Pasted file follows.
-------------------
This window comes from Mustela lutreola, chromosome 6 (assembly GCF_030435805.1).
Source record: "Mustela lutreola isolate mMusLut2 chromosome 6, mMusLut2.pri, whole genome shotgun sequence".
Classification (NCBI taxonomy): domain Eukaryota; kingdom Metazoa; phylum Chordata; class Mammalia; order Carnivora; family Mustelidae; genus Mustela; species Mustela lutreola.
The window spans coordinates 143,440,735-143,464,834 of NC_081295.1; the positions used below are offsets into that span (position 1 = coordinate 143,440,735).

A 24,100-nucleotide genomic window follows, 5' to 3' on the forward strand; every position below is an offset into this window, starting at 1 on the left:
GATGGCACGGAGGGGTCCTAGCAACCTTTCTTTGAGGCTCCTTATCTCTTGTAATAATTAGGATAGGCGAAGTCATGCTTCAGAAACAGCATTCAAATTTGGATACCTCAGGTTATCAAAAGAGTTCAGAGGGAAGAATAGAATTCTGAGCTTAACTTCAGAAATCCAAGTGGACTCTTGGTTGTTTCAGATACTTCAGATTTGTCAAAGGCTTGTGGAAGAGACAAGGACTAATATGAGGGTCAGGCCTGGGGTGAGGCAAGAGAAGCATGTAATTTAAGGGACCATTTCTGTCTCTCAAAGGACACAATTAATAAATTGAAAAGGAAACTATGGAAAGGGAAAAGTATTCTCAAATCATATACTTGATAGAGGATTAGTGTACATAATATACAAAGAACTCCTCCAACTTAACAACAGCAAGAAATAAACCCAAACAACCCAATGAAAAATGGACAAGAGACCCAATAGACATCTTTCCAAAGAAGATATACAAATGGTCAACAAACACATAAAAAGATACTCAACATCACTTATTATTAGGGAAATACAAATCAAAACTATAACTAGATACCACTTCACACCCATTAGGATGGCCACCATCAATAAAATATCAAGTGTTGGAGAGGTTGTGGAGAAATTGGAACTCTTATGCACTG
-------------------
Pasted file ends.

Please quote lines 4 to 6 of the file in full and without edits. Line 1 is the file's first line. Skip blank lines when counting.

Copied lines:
The window spans coordinates 143,440,735-143,464,834 of NC_081295.1; the positions used below are offsets into that span (position 1 = coordinate 143,440,735).

A 24,100-nucleotide genomic window follows, 5' to 3' on the forward strand; every position below is an offset into this window, starting at 1 on the left:
GATGGCACGGAGGGGTCCTAGCAACCTTTCTTTGAGGCTCCTTATCTCTTGTAATAATTAGGATAGGCGAAGTCATGCTTCAGAAACAGCATTCAAATTTGGATACCTCAGGTTATCAAAAGAGTTCAGAGGGAAGAATAGAATTCTGAGCTTAACTTCAGAAATCCAAGTGGACTCTTGGTTGTTTCAGATACTTCAGATTTGTCAAAGGCTTGTGGAAGAGACAAGGACTAATATGAGGGTCAGGCCTGGGGTGAGGCAAGAGAAGCATGTAATTTAAGGGACCATTTCTGTCTCTCAAAGGACACAATTAATAAATTGAAAAGGAAACTATGGAAAGGGAAAAGTATTCTCAAATCATATACTTGATAGAGGATTAGTGTACATAATATACAAAGAACTCCTCCAACTTAACAACAGCAAGAAATAAACCCAAACAACCCAATGAAAAATGGACAAGAGACCCAATAGACATCTTTCCAAAGAAGATATACAAATGGTCAACAAACACATAAAAAGATACTCAACATCACTTATTATTAGGGAAATACAAATCAAAACTATAACTAGATACCACTTCACACCCATTAGGATGGCCACCATCAATAAAATATCAAGTGTTGGAGAGGTTGTGGAGAAATTGGAACTCTTATGCACTG